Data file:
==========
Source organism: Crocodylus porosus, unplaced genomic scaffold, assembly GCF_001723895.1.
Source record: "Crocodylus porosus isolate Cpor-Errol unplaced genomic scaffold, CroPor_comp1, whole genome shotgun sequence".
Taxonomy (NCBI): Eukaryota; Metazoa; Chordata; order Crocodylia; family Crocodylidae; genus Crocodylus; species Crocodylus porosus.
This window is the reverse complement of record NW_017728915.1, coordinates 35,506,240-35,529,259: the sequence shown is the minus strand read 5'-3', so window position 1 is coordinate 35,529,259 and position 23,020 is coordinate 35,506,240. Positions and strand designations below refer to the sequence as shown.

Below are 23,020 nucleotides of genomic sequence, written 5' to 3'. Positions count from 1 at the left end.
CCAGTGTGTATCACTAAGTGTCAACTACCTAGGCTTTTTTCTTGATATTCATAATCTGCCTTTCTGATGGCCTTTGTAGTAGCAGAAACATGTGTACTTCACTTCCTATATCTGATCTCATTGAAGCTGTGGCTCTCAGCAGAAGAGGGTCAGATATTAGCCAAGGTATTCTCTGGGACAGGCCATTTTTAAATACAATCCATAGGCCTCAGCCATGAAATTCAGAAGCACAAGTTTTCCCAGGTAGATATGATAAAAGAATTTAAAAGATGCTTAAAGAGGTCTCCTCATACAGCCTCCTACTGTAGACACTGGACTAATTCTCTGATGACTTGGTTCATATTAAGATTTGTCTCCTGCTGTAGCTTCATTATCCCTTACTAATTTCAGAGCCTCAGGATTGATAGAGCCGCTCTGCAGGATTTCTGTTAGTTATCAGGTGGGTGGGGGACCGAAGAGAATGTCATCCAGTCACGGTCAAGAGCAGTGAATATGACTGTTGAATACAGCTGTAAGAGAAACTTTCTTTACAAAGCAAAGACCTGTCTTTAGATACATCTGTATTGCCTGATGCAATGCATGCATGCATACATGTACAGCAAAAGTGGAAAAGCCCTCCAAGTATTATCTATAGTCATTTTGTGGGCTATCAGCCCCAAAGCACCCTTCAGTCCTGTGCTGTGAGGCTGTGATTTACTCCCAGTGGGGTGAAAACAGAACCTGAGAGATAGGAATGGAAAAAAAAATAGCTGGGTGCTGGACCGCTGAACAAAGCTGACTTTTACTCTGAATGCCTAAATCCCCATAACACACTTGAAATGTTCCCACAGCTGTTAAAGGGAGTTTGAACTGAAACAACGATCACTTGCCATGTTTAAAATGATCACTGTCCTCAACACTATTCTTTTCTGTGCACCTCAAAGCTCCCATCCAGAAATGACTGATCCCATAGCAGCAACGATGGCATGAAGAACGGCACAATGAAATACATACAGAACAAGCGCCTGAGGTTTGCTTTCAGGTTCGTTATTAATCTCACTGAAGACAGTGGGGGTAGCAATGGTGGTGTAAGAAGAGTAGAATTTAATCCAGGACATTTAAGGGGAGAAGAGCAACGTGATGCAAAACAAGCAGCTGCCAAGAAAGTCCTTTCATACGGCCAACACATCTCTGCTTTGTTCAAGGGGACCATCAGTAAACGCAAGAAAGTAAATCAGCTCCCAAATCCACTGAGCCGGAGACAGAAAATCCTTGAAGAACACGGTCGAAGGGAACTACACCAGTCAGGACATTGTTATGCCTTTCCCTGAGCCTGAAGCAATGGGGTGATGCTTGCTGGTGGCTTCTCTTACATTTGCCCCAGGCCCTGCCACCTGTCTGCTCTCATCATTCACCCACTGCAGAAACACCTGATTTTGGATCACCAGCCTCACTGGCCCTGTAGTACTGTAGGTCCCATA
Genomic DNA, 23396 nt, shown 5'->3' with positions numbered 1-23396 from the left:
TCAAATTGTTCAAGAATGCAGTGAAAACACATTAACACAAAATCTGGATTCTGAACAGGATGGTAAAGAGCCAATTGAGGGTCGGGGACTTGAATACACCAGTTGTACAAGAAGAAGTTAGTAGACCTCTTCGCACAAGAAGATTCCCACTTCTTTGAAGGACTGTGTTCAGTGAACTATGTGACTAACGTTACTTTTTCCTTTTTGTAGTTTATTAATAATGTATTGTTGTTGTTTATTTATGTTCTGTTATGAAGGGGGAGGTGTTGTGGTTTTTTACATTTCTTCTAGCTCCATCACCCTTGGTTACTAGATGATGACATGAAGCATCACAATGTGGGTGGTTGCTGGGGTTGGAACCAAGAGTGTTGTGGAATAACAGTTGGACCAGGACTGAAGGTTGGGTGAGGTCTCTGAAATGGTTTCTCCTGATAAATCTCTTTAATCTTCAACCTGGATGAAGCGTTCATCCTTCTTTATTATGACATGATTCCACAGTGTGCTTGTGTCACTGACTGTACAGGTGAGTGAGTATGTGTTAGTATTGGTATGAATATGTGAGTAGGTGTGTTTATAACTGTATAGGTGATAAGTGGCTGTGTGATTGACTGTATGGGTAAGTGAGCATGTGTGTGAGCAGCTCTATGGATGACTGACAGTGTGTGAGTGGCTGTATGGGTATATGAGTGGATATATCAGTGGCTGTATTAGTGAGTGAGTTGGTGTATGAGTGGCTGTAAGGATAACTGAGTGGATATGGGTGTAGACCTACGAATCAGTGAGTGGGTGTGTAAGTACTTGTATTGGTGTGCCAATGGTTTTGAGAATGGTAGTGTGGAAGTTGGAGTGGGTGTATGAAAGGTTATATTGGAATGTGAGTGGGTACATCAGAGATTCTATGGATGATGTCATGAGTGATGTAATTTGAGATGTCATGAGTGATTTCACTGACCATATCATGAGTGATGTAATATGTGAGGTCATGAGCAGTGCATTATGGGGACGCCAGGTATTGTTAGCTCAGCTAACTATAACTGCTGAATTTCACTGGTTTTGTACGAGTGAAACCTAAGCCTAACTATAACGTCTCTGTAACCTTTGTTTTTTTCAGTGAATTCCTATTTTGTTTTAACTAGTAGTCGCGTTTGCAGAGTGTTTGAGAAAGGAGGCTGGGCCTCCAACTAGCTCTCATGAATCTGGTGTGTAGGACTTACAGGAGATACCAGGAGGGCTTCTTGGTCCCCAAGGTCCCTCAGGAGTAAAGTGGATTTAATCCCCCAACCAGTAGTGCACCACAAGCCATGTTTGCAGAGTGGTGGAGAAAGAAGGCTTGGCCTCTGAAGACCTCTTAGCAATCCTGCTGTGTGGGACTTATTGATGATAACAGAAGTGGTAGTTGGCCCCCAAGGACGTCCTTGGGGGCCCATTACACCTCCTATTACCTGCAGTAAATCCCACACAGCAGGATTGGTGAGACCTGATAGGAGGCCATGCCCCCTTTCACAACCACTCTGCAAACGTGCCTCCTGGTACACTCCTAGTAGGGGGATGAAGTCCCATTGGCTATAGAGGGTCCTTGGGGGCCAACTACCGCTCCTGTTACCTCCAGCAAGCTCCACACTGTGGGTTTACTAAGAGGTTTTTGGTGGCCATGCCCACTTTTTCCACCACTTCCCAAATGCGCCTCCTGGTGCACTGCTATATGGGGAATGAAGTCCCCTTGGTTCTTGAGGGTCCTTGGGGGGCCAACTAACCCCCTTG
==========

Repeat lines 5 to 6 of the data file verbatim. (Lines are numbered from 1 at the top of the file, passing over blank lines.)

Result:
Below are 23,020 nucleotides of genomic sequence, written 5' to 3'. Positions count from 1 at the left end.
CCAGTGTGTATCACTAAGTGTCAACTACCTAGGCTTTTTTCTTGATATTCATAATCTGCCTTTCTGATGGCCTTTGTAGTAGCAGAAACATGTGTACTTCACTTCCTATATCTGATCTCATTGAAGCTGTGGCTCTCAGCAGAAGAGGGTCAGATATTAGCCAAGGTATTCTCTGGGACAGGCCATTTTTAAATACAATCCATAGGCCTCAGCCATGAAATTCAGAAGCACAAGTTTTCCCAGGTAGATATGATAAAAGAATTTAAAAGATGCTTAAAGAGGTCTCCTCATACAGCCTCCTACTGTAGACACTGGACTAATTCTCTGATGACTTGGTTCATATTAAGATTTGTCTCCTGCTGTAGCTTCATTATCCCTTACTAATTTCAGAGCCTCAGGATTGATAGAGCCGCTCTGCAGGATTTCTGTTAGTTATCAGGTGGGTGGGGGACCGAAGAGAATGTCATCCAGTCACGGTCAAGAGCAGTGAATATGACTGTTGAATACAGCTGTAAGAGAAACTTTCTTTACAAAGCAAAGACCTGTCTTTAGATACATCTGTATTGCCTGATGCAATGCATGCATGCATACATGTACAGCAAAAGTGGAAAAGCCCTCCAAGTATTATCTATAGTCATTTTGTGGGCTATCAGCCCCAAAGCACCCTTCAGTCCTGTGCTGTGAGGCTGTGATTTACTCCCAGTGGGGTGAAAACAGAACCTGAGAGATAGGAATGGAAAAAAAAATAGCTGGGTGCTGGACCGCTGAACAAAGCTGACTTTTACTCTGAATGCCTAAATCCCCATAACACACTTGAAATGTTCCCACAGCTGTTAAAGGGAGTTTGAACTGAAACAACGATCACTTGCCATGTTTAAAATGATCACTGTCCTCAACACTATTCTTTTCTGTGCACCTCAAAGCTCCCATCCAGAAATGACTGATCCCATAGCAGCAACGATGGCATGAAGAACGGCACAATGAAATACATACAGAACAAGCGCCTGAGGTTTGCTTTCAGGTTCGTTATTAATCTCACTGAAGACAGTGGGGGTAGCAATGGTGGTGTAAGAAGAGTAGAATTTAATCCAGGACATTTAAGGGGAGAAGAGCAACGTGATGCAAAACAAGCAGCTGCCAAGAAAGTCCTTTCATACGGCCAACACATCTCTGCTTTGTTCAAGGGGACCATCAGTAAACGCAAGAAAGTAAATCAGCTCCCAAATCCACTGAGCCGGAGACAGAAAATCCTTGAAGAACACGGTCGAAGGGAACTACACCAGTCAGGACATTGTTATGCCTTTCCCTGAGCCTGAAGCAATGGGGTGATGCTTGCTGGTGGCTTCTCTTACATTTGCCCCAGGCCCTGCCACCTGTCTGCTCTCATCATTCACCCACTGCAGAAACACCTGATTTTGGATCACCAGCCTCACTGGCCCTGTAGTACTGTAGGTCCCATA